U.S. Looks at Tougher Hashing Algorithms
Plus Sendmail vulnerability, Visa warning, security issues down under and more.
The U.S. National Institute of Standards and Technology (NIST)
says U.S. government agencies should begin to implement stronger hashing algorithms before their stated 2010 deadline in order to discontinue the use of SHA-1 in certain cryptographic mechanisms earlier. After 2010, SHA-1 will be limited to hash-based message authentication codes, key derivation functions and random number generators.
According to NIST the increases in computing power have made SHA-1 less desirable than, for example, SHA-224, SHA-256, SHA-384 and SHA-512. However, currently all are essentially vulnerable to the “Chinese attack” (http://eprint.iacr.org/2004/199.pdf ). Until a new form of algorithm appears that resists the collision attacks, implementing strong versions of SHA may not yield the increased strength desired.
Sendmail Signal Handling Race Condition Vulnerability: Sendmail contains a race condition vulnerability when handling a certain sequence of events and commands that could allow a remote attacker to execute arbitrary code.
Proof of concept exploit code is available, as are patches. With all of the Microsoft Exchange Server and PostFix in use on the Internet, the number of people still running Sendmail has dropped. As such, the excitement a Sendmail vulnerability used to cause has diminished significantly.
Visa recently issued a very specific, confidential warning to a number of financial institutions recently related to point of sale software used by Fujitsu Transaction Solutions. Visa warned that a specific configuration of a very specific version of the software could result in confidential data being stored; data which Visa insists not be stored. Fujitsu, for its part, reported that they recommend that the configuration in question not be used in a live environment as it is only intended for testing. However, with the information supplied by Visa, Fujitsu was able to determine that a single chain of stores was using the utility (TraceMon) in a live environment.
This clearly shows there is an increased effort to minimize the possibility of confidential data being stored without the store's knowledge. Cybertrust has repeatedly warned that unknown data storage is the most likely source of such disclosures.
Australian Digital Speed Camera "Defense": Technicalities and unbelievable incompetence on the part of the government abound, proving the courts (and in particular the prosecution) should not be let anywhere near cryptography. They didn't seem to be able to produce an expert witness on cryptography given three months, and as a result up to 1G$ in fines and penalties may have to be refunded.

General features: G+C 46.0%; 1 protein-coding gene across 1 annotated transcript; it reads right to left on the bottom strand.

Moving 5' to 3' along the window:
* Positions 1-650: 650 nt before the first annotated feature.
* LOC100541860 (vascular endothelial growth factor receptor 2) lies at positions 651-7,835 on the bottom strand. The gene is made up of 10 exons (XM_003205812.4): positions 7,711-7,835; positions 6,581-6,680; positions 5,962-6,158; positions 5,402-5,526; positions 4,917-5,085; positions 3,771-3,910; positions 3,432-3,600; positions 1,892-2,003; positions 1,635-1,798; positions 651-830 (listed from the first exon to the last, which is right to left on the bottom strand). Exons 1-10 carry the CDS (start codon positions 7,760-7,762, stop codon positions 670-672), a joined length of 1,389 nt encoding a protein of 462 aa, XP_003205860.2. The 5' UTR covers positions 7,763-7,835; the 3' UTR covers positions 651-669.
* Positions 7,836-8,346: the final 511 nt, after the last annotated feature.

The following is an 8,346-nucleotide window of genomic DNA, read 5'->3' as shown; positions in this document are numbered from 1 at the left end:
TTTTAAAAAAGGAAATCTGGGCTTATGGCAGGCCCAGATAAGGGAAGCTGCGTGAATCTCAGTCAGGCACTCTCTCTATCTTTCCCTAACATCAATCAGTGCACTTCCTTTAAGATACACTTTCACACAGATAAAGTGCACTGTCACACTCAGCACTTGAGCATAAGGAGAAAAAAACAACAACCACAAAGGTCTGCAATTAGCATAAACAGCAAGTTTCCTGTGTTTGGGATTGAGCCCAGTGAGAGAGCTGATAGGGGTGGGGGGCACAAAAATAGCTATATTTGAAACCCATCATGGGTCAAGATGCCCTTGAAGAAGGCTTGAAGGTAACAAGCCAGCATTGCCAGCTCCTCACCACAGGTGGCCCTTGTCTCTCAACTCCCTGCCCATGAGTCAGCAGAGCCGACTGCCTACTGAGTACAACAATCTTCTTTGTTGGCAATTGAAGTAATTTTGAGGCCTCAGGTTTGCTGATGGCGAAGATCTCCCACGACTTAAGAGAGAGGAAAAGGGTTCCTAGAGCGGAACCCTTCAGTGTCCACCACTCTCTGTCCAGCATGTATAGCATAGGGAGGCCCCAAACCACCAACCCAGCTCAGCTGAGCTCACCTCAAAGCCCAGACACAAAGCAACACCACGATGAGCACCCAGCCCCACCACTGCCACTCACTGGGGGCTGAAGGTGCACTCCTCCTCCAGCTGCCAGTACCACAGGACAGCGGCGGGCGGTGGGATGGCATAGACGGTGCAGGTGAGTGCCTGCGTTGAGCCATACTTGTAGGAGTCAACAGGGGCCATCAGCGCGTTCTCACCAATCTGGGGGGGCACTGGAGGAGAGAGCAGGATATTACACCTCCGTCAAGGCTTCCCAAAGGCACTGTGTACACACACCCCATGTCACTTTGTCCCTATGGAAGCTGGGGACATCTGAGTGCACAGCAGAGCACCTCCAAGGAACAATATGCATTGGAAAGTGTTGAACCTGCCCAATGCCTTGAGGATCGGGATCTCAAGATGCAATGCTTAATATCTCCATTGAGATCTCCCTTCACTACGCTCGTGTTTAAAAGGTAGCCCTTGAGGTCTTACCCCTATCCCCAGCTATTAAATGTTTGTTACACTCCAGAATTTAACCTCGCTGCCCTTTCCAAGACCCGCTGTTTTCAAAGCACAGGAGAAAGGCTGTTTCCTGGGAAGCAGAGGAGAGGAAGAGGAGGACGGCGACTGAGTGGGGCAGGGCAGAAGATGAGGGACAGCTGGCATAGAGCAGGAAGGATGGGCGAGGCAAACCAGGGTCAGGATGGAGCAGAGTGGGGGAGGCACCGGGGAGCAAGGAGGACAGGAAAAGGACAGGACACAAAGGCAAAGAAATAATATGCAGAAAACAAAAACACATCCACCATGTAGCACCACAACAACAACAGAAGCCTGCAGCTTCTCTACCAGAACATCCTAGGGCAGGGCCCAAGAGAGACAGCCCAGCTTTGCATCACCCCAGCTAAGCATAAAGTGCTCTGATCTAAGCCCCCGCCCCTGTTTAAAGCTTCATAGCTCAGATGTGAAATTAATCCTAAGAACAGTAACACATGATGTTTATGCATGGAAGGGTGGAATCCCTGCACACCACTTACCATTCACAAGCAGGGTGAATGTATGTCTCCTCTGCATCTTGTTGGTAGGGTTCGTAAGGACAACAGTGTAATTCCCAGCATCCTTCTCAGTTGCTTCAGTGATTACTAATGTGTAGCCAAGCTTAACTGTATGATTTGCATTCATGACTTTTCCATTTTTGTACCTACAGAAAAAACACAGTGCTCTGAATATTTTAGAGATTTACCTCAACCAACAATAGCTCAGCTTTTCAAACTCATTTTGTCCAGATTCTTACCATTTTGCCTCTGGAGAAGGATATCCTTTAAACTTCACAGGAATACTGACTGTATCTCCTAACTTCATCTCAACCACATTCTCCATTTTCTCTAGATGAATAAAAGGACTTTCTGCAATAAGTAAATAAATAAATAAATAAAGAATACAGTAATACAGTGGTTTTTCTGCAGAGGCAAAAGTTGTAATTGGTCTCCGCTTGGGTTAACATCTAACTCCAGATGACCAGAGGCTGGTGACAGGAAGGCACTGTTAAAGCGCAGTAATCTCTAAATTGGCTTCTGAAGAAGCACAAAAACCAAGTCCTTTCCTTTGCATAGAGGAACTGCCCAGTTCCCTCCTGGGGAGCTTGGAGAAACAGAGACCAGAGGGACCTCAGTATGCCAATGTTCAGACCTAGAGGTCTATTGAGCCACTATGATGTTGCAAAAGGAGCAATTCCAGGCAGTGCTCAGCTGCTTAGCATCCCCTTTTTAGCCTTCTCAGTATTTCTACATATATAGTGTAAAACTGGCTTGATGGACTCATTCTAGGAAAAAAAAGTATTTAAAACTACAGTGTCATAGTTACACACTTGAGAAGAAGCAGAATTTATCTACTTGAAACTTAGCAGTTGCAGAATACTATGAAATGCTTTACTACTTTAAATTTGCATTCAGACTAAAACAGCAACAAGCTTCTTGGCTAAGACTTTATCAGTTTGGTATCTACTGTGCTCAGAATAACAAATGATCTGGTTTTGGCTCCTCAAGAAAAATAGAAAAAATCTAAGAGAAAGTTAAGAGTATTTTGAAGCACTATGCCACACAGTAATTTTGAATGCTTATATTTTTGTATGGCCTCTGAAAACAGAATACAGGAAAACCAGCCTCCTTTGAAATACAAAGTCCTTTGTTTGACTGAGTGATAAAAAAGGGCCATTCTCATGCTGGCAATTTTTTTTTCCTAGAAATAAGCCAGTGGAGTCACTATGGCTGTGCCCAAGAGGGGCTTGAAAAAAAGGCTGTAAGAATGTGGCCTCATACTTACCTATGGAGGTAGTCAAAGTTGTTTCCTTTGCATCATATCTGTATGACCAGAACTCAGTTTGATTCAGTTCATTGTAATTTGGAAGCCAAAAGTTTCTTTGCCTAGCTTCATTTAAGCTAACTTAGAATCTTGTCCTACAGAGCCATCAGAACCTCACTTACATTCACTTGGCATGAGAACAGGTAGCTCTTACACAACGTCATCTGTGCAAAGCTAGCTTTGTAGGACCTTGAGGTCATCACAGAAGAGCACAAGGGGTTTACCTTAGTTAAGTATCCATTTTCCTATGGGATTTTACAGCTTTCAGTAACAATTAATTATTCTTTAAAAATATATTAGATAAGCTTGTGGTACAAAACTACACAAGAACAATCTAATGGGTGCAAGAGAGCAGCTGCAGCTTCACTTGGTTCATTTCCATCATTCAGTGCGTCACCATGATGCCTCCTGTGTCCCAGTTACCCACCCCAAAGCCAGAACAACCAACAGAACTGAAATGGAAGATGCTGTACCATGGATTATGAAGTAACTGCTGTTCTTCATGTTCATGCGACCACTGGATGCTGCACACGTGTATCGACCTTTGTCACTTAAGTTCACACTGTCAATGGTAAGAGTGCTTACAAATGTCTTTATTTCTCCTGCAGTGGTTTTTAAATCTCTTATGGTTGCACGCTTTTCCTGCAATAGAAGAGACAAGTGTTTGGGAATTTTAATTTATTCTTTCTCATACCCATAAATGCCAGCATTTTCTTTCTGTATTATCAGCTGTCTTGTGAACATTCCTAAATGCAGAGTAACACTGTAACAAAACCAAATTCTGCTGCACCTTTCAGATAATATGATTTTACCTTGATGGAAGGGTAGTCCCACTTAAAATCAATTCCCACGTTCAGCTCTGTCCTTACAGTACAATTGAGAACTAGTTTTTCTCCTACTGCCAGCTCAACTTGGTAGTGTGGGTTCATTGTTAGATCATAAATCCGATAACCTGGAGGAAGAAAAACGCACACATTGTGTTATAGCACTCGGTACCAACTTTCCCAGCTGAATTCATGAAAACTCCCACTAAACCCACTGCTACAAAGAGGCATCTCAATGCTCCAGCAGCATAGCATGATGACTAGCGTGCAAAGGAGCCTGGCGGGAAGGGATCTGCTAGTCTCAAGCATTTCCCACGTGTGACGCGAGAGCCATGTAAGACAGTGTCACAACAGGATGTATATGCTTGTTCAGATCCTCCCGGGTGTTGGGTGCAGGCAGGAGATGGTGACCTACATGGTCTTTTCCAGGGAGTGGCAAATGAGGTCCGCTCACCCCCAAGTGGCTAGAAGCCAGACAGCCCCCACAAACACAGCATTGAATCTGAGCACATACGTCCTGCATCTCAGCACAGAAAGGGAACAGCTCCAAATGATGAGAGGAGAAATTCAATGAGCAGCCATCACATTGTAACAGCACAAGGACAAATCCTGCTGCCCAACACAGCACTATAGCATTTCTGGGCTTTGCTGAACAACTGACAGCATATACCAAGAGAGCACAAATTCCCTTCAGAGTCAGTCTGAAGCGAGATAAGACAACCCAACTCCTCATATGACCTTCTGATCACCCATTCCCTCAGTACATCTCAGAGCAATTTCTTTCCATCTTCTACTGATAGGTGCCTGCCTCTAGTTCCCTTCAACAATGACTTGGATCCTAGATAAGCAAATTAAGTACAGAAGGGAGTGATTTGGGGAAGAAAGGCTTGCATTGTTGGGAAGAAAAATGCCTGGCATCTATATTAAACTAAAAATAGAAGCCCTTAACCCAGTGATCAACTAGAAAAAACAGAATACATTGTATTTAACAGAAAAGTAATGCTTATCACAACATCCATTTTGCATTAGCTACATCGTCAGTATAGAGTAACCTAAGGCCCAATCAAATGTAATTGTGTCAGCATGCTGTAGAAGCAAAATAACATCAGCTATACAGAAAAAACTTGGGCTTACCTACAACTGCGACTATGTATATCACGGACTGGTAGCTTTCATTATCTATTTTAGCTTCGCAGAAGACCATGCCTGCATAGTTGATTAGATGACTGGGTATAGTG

There are two important issues in this case. The first is that the laws governing the use of digital pictures from speed cameras stated that they must be digitally signed using MD5. When MD5 was deemed too weak, the government illegally implemented SHA-1 -- illegal because the law was not modified to allow for stronger algorithms than MD5. The second issue was that the prosecution did not produce an expert to refute arguments by the defense that forging of the digital pictures was trivial.
After a tip from the Belgian Federal Computer Crime unit, Australian police recently arrested a 22-year-old male in Melbourne and charged him with using a telecommunications network with the intention to commit a serious offence. The man was indicated as being responsible for attacks against Australian IRC servers in 2005 that affected bot-controlled PCs in the U.S., Singapore and Austria.
The charge carries a maximum penalty of 10 years in prison. We can only hope.
Kingston has released the DataTraveler Elite (DTE), Privacy Edition, a USB drive that encrypts data using the 128-bit Advanced Encryption Algorithm (AES). The drive requires neither special software nor any special action on the part of the user. The drive uses a built-in chip accelerator to run the encryption with transfer rates of 24 megabytes per second for reads and up to 14 megabytes per second for writes.
A panel at the recent Information Processing Interagency Conference 2006 moderated by Steve Cooper, senior vice president and chief information officer for the Red Cross, discussed whether the government or private sector should be in control of a national information technology response plan. No clear consensus was arrived at.
What is clear that government and the private sector have to work together; before, during and after disaster events. If Katrina proved anything, it was that no single organization is capable of handling everything, and coordination amongst them will determine the success of any effort.
Consumer groups and privacy advocates are upset of a proposal by the U.S. Internal Revenue Service that would allow tax preparers to sell data from their clients' returns.
Apparently tax preparers are currently allowed to share data with their own companies. The new rules would permit them, under certain conditions, to sell their data to non-related third parties. The move is intended to make the electronic tax preparation business more lucrative, given the benefits such filing brings to the U.S. IRS.
The sale or sharing of confidential information is nothing new -- credit card companies and other financial services companies have been doing it for years with the consent of their customers.
Russ Cooper is a senior information security analyst with Verizon Business, Inc.
He's also founder and editor of NTBugtraq, www.ntbugtraq.com,
one of the industry's most influential mailing lists dedicated to Microsoft security.
One of the world's most-recognized security experts, he's often quoted by major
media outlets on security issues.